Share this entry

Share this page

demagogue

Syllabification: dem·a·gogue
Pronunciation: /ˈdeməˌɡäɡ
 
/

Definition of demagogue in English:

noun

1A political leader who seeks support by appealing to popular desires and prejudices rather than by using rational argument.
Example sentences
  • In an attempt to divert the resulting social unrest, Stalinist bureaucrats and communalist demagogues fomented nationalist sentiments while seeking patrons among the major powers.
  • But that a fascist demagogue could receive considerable support among workers is cause for great concern.
  • A return to national self-determination, he believes, would take the feet from under the new nationalist demagogues and bolster democratic politics in the historic nations of Europe.
Synonyms
rabble-rouser, agitator, political agitator, soapbox orator, firebrand, fomenter, provocateur
1.1(In ancient Greece and Rome) a leader or orator who espoused the cause of the common people.
Example sentences
  • The masses were, in brief, shortsighted, selfish and fickle, an easy prey to unscrupulous orators who came to be known as demagogues.
  • The fear was that a charismatic leader could use the office of tribune, with its base of power in the common citizen, to become a demagogue.
  • School children are taught that democracy in ancient Greece failed because demagogues whipped up mobs.

Origin

mid 17th century: from Greek dēmagōgos, from dēmos 'the people' + agōgos 'leading' (from agein 'to lead').

Derivatives

demagogic

1
Pronunciation: /ˌdeməˈɡäjik, -ˈɡäɡik, -ˈɡōjik/
adjective
Example sentences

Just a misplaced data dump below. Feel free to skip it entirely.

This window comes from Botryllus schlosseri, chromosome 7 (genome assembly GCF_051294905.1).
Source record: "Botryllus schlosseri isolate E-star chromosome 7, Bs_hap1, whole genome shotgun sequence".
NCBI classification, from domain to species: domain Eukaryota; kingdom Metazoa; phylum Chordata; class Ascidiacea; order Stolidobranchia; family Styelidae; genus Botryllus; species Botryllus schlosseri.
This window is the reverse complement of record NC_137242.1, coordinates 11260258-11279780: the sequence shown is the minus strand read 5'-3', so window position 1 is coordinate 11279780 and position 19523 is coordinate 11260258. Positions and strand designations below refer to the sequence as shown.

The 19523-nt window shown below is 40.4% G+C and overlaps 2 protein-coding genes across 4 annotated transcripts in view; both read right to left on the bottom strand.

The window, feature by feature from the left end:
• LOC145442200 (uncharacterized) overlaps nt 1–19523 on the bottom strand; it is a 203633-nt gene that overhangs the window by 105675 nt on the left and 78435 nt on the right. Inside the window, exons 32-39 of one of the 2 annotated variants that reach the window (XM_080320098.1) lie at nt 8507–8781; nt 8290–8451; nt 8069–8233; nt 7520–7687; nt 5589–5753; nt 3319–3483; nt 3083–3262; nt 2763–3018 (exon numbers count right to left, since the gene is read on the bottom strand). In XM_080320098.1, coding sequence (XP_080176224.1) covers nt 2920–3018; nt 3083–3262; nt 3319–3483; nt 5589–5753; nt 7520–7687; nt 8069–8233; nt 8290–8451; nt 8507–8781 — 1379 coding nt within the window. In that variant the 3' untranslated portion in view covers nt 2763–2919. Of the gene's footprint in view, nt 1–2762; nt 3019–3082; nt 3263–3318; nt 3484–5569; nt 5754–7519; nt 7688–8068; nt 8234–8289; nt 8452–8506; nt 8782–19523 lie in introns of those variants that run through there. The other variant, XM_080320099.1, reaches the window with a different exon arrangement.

• Scapegoats have been created in a demagogic and provocative fashion in order to justify the strengthening of existing laws.
  • Overall, this stance of ‘solve X and Y before you tackle Z’ comes across to me as mere demagogic rhetoric, the end result of which will be that X, Y, and Z will remain unsolved.
  • To describe this film as dishonest and demagogic would almost be to promote these terms to the level of respectability.

demagoguery

2
Pronunciation: /ˈdeməˌɡäɡərē/
noun
Example sentences
  • We are against demagoguery, dishonesty, short-sightedness, superstition, fundamentalism, unequal rights, and violent argument.
  • Where such traditions are absent or weak, popular sovereignty easily turns into populist dictatorship, liberal democracy to libertinism and demagoguery.
  • It's also because decades of right-wing demagoguery have succeeded in making the word ‘liberal’ a pejorative term to swing voters.

demagogy

3
Pronunciation: /ˈdeməˌɡäjē, -ˌɡōjē/
noun
Example sentences
  • The closest we get to your representation of consumer capitalism is the strategy of pattern recognition, but even that is still miles away from your neoliberal demagogy.
  • Paranoia can be fun as a plot device. As national policy, however, it is extraordinarily dangerous, leading to the worst sort of demagogy and extremism.
  • Many cling to this illusion, giving rise to personality cults that eventually lead to demagogy and authoritarianism.

Definition of demagogue in:

Share this entry

Share this page

 

What do you find interesting about this word or phrase?

Comments that don't adhere to our Community Guidelines may be moderated or removed.

Get more from Oxford Dictionaries

Subscribe to remove ads and access premium resources

Word of the day jaunt
Pronunciation: jônt
noun
a short excursion or journey for pleasure